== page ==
As of tomorrow, The Age won’t be including the once-monopoly real-estate supplement Domain in its “early edition” that is distributed to its dwindling number of readers in country Victoria.
The Herald Sun has always been a strong performer in the country with this change the final insult for country readers of The Age.
The spiral of death continues for The Age, with their circulation czar Liz Earl’s admission that “economic pressure” is behind the change, confirming media industry gossip that The Age is in serious economic difficulty, with its closure not so much a question now of if but when. One broker following Fairfax stock closely says the consensus view is that The Age broke-even last year but that it will probably lose money in 2012.
Apparently, their Sydney equivalent, the Sydney Morning Herald is doing much better, with Fairfax hoping they can hang on to a viable business there while all but consigning The Age to the wheelie bin of history.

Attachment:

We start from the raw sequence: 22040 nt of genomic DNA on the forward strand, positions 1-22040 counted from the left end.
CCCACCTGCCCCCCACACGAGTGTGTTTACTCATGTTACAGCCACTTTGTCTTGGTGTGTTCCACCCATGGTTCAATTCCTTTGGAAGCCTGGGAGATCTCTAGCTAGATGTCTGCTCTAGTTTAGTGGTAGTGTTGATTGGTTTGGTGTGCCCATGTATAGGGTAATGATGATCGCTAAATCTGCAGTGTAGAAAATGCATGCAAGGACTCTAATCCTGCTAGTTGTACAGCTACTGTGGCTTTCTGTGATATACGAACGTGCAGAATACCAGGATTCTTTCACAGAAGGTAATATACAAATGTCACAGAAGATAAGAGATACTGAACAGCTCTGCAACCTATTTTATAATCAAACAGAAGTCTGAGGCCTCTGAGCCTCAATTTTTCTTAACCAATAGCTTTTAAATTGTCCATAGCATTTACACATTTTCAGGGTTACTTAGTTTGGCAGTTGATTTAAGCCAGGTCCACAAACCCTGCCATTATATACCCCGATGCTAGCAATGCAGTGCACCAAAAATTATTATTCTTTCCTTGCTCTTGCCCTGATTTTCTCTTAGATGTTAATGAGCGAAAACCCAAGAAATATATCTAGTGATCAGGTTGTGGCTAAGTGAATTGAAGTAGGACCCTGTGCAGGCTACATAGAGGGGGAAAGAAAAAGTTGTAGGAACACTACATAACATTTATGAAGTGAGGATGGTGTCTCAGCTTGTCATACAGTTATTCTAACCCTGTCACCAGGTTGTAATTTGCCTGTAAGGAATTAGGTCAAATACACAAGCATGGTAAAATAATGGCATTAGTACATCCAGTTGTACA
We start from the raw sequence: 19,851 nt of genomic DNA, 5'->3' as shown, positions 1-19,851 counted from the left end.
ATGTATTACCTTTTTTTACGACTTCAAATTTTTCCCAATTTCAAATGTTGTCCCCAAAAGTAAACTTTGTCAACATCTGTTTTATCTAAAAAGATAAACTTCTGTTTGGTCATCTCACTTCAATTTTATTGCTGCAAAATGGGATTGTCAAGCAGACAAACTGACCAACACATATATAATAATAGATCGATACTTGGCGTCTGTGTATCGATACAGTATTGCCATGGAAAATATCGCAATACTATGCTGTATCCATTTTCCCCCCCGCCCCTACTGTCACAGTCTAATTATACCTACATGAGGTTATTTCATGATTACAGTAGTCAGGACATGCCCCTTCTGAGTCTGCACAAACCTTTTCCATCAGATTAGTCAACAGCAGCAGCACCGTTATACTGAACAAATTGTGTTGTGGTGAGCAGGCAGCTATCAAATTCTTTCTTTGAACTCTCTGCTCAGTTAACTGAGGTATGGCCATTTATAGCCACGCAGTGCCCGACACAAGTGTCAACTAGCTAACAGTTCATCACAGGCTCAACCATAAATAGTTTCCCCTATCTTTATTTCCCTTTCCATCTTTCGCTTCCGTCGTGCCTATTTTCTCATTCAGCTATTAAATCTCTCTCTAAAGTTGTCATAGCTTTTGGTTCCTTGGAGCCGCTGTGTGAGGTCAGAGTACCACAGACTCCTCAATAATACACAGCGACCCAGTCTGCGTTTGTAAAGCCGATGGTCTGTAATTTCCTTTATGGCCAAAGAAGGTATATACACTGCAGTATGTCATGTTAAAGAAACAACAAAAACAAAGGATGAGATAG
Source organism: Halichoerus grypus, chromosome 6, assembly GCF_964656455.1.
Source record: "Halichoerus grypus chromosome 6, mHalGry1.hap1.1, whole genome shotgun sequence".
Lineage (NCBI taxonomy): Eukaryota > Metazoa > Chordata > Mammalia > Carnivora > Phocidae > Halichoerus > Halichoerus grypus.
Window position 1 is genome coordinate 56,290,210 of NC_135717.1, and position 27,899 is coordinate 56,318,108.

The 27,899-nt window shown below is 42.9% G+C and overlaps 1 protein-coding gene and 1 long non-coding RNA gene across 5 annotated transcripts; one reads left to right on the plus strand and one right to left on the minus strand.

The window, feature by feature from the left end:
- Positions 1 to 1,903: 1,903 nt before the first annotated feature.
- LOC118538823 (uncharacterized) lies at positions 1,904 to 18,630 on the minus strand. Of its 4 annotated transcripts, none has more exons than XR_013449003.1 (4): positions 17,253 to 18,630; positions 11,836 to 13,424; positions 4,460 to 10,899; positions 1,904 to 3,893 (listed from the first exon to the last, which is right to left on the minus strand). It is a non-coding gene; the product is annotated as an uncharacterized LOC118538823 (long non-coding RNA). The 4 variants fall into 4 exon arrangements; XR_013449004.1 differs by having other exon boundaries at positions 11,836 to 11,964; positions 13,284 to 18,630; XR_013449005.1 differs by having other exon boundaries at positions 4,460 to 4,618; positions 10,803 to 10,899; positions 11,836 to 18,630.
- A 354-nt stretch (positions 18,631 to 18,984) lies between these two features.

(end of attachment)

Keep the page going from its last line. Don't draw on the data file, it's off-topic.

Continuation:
With the Age’s hacking scandal lurking like a bad smell over the ailing masthead, if it continues to get worse with possible parliamentary hearings and prosecutions, Fairfax management may well reach the same decision that News Corp did about News of the World, that they might be better off without it. NOTW was easily the best newspaper of its kind in the world and was massively profitable so it was a tough call. The Age by contrast is in seriously bad shape, with their much-vaunted ethics now the subject of great ridicule and the rivers of gold that sustained their huge editorial spend all but dried up.
A decision to close The Age, while embarrassing and ugly in many ways for Fairfax management, could happen much sooner than anyone realises if the profit numbers are as bad as widely speculated and if the hacking scandal gets much worse. Their end is nigh.